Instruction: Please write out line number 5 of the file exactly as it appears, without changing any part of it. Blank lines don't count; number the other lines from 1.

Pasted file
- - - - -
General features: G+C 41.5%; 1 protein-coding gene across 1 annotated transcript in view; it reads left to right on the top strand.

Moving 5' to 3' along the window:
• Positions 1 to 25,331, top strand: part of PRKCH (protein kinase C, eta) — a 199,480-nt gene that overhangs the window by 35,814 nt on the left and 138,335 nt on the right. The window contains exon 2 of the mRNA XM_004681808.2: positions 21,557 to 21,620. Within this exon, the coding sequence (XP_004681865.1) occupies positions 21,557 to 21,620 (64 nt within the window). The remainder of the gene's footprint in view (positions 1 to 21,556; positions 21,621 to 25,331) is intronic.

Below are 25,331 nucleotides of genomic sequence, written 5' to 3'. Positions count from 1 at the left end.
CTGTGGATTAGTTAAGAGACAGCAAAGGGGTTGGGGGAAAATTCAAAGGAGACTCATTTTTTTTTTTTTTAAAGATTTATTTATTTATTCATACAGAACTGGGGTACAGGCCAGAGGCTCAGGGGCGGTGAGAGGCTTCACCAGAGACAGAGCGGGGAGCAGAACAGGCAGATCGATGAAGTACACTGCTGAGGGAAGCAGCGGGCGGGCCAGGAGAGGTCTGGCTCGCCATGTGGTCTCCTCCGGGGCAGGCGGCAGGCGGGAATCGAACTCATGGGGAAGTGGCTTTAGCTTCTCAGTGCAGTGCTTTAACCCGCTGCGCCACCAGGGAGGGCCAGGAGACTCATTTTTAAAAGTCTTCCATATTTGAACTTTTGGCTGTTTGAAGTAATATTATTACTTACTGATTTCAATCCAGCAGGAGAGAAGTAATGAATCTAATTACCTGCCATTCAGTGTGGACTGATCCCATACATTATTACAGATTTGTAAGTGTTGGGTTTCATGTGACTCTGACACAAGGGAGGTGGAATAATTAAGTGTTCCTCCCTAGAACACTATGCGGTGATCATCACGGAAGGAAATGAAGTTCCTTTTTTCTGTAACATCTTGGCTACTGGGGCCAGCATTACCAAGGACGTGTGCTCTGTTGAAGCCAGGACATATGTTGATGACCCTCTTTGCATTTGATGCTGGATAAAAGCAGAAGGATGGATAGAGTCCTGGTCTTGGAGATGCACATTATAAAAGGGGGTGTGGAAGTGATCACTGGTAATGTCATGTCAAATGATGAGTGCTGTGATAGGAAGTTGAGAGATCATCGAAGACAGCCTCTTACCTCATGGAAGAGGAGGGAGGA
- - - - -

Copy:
CTGTGGATTAGTTAAGAGACAGCAAAGGGGTTGGGGGAAAATTCAAAGGAGACTCATTTTTTTTTTTTTTAAAGATTTATTTATTTATTCATACAGAACTGGGGTACAGGCCAGAGGCTCAGGGGCGGTGAGAGGCTTCACCAGAGACAGAGCGGGGAGCAGAACAGGCAGATCGATGAAGTACACTGCTGAGGGAAGCAGCGGGCGGGCCAGGAGAGGTCTGGCTCGCCATGTGGTCTCCTCCGGGGCAGGCGGCAGGCGGGAATCGAACTCATGGGGAAGTGGCTTTAGCTTCTCAGTGCAGTGCTTTAACCCGCTGCGCCACCAGGGAGGGCCAGGAGACTCATTTTTAAAAGTCTTCCATATTTGAACTTTTGGCTGTTTGAAGTAATATTATTACTTACTGATTTCAATCCAGCAGGAGAGAAGTAATGAATCTAATTACCTGCCATTCAGTGTGGACTGATCCCATACATTATTACAGATTTGTAAGTGTTGGGTTTCATGTGACTCTGACACAAGGGAGGTGGAATAATTAAGTGTTCCTCCCTAGAACACTATGCGGTGATCATCACGGAAGGAAATGAAGTTCCTTTTTTCTGTAACATCTTGGCTACTGGGGCCAGCATTACCAAGGACGTGTGCTCTGTTGAAGCCAGGACATATGTTGATGACCCTCTTTGCATTTGATGCTGGATAAAAGCAGAAGGATGGATAGAGTCCTGGTCTTGGAGATGCACATTATAAAAGGGGGTGTGGAAGTGATCACTGGTAATGTCATGTCAAATGATGAGTGCTGTGATAGGAAGTTGAGAGATCATCGAAGACAGCCTCTTACCTCATGGAAGAGGAGGGAGGA